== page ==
Autism Education at a GP Child Health Hub

The CC4C GP Hubs are places where many health professionals invested in Paediatrics gather and provide a link between primary and secondary services with the aim of providing the best possible healthcare for children and young people.

Cases are discussed during the Hubs and we often receive requests from GPs or other primary health care professionals for further learning opportunities on certain topics. One of those topics has been autism.

We organised an autism-focused teaching session at the multidisciplinary team (MDT) meeting of Barlby Hub on Tuesday 12th March. We were privileged to hear Sue Redmond and Virginie Isbell from the Full of Life charity speak with great emotion and expertise on the challenges, complexities and general experiences of parenting an autistic child. We heard how parents with severely autistic children often have to take on the role of a carer rather than a traditional parent. The ‘job description’ this requires is demanding and extensive. They explained the incredible work that Full of Life does in supporting families through the complex logistical processes that families can face in order to access services, signposting them to tried and tested services and providing support for the day-to-day of caring for an autistic child.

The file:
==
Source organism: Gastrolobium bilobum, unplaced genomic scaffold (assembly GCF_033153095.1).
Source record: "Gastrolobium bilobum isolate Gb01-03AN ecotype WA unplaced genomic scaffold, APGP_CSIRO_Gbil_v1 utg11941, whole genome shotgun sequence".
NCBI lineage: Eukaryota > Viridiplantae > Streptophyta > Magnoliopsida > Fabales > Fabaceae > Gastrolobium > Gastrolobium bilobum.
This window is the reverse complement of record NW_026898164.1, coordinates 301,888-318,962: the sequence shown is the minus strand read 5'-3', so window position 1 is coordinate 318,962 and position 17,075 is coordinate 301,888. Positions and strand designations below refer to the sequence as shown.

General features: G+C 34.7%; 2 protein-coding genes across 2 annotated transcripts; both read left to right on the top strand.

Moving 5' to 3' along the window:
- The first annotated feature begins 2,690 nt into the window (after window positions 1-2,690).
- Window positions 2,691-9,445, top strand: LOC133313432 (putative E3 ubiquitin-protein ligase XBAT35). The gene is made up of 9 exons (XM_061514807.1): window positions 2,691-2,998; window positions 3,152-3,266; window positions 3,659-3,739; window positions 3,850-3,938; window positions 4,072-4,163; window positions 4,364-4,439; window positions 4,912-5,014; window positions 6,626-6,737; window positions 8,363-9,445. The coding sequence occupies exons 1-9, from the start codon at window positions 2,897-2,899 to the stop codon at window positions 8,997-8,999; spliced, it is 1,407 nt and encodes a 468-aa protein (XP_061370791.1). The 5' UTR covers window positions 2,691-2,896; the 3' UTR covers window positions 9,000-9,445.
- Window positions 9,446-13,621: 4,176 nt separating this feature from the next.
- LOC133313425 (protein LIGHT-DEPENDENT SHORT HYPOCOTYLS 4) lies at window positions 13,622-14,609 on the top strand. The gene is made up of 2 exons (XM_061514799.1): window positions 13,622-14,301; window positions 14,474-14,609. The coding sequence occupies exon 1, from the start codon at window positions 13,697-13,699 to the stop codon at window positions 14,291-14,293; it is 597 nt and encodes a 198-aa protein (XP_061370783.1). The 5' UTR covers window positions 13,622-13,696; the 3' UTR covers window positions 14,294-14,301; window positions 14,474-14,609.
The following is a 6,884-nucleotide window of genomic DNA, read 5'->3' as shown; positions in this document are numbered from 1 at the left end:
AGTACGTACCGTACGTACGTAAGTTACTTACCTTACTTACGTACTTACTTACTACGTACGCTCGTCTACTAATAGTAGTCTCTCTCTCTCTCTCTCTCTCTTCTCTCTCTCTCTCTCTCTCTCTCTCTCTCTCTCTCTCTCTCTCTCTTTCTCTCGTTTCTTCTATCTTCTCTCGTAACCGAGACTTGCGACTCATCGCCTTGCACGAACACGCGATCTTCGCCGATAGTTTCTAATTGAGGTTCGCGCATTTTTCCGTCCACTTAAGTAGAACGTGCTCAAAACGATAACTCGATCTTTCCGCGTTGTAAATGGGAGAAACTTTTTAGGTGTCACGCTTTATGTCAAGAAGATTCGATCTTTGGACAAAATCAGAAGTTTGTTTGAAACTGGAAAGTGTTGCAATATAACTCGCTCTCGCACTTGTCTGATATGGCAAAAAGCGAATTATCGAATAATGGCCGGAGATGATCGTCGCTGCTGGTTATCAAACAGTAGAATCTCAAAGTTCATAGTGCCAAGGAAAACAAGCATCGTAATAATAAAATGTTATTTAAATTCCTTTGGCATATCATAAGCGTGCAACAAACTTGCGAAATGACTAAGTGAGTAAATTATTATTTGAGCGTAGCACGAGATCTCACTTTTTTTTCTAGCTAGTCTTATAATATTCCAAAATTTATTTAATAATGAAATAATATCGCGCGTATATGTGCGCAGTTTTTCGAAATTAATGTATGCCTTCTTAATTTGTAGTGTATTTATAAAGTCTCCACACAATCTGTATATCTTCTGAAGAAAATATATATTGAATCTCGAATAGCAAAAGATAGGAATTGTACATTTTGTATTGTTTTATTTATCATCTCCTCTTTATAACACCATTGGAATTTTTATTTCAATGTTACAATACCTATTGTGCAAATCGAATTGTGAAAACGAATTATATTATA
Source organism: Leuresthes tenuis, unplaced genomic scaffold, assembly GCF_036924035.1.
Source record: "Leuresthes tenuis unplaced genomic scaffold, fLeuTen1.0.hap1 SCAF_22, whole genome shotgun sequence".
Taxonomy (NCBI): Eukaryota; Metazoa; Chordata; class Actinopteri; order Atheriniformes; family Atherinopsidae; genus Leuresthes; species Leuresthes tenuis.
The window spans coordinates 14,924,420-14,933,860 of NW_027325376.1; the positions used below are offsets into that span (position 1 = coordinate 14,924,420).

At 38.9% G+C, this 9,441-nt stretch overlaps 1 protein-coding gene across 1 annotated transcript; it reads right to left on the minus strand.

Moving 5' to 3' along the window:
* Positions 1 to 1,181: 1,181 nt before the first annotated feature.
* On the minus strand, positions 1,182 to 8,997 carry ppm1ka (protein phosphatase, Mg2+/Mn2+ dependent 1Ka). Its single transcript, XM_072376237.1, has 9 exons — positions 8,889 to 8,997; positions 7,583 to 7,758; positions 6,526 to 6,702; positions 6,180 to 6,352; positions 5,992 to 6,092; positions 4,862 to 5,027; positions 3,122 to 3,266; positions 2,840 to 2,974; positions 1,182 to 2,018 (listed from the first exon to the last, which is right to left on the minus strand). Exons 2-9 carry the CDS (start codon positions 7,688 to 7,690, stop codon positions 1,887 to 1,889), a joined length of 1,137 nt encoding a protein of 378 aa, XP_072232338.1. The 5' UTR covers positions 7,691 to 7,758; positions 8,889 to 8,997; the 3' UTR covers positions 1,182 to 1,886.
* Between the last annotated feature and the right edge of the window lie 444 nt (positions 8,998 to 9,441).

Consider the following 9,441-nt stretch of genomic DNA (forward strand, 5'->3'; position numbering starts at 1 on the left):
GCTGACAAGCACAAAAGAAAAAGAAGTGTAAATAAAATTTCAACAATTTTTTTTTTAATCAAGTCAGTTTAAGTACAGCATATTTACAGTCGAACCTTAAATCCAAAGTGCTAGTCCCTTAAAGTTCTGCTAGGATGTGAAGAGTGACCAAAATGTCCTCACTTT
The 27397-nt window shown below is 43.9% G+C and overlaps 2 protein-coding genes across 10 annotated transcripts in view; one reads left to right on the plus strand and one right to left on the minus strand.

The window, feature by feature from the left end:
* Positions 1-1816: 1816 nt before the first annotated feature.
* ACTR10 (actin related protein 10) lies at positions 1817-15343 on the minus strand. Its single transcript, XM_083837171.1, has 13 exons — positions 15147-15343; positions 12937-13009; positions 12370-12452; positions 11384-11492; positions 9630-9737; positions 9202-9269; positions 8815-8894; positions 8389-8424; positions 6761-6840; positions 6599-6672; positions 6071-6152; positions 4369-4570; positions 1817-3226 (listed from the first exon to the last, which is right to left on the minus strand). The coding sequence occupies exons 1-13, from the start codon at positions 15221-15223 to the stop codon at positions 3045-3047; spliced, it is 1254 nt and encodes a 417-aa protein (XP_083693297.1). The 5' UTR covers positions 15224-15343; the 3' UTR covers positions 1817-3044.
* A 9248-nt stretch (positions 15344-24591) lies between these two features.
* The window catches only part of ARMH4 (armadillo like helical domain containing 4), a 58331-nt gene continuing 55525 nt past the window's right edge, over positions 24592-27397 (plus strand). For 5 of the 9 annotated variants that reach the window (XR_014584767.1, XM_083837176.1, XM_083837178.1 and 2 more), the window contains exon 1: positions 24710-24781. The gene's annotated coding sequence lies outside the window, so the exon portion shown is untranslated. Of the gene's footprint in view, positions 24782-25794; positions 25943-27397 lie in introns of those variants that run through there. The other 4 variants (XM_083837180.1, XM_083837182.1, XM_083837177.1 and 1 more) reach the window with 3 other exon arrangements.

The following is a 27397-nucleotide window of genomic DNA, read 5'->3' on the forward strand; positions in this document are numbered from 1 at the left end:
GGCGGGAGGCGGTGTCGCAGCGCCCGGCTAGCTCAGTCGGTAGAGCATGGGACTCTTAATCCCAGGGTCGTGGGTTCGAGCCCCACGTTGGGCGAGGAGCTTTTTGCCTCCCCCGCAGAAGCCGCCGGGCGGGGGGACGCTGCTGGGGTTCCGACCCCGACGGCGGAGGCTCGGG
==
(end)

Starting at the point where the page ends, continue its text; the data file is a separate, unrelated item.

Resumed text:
Dr Stefan Studnik, Paediatric Consultant in Child Development, also kindly gave up his time to answer questions. He discussed the local referral pathways and the current structure of services for children with autism. The GPs reported that it was great to meet one of the specialists that they often refer to. At Woodfield Road (the home of the Child Development Service) they offer workshops on topics such as toilet training, sleeping and eating and advice on all sorts of things such as how to help your autistic child to brush their teeth. Woodfield Road also has a breadth of professionals including speech and language therapists, occupational therapists and physiotherapists. They also offer post-diagnostic groups for children and their families with the aim of minimising the involvement of professionals where possible. It was discussed that their challenges include improving cultural understanding of disability.

Here is some of the super feedback that was given regarding the session:

‘Thank you for arranging such a successful and informative MDT. It was thoroughly appreciated and enjoyed by all who attended at Barlby. And it was wonderful to be introduced to the experts!! My opinion as a senior GP is that these specialist sessions could potentially be fantastic learning opportunities for all concerned and we would love to receive more of them. Thank you again.’

It is safe to say that this session was a great success and given the feedback we hope to go on to provide further specialist sessions at Barlby, and perhaps other Hubs, in the future.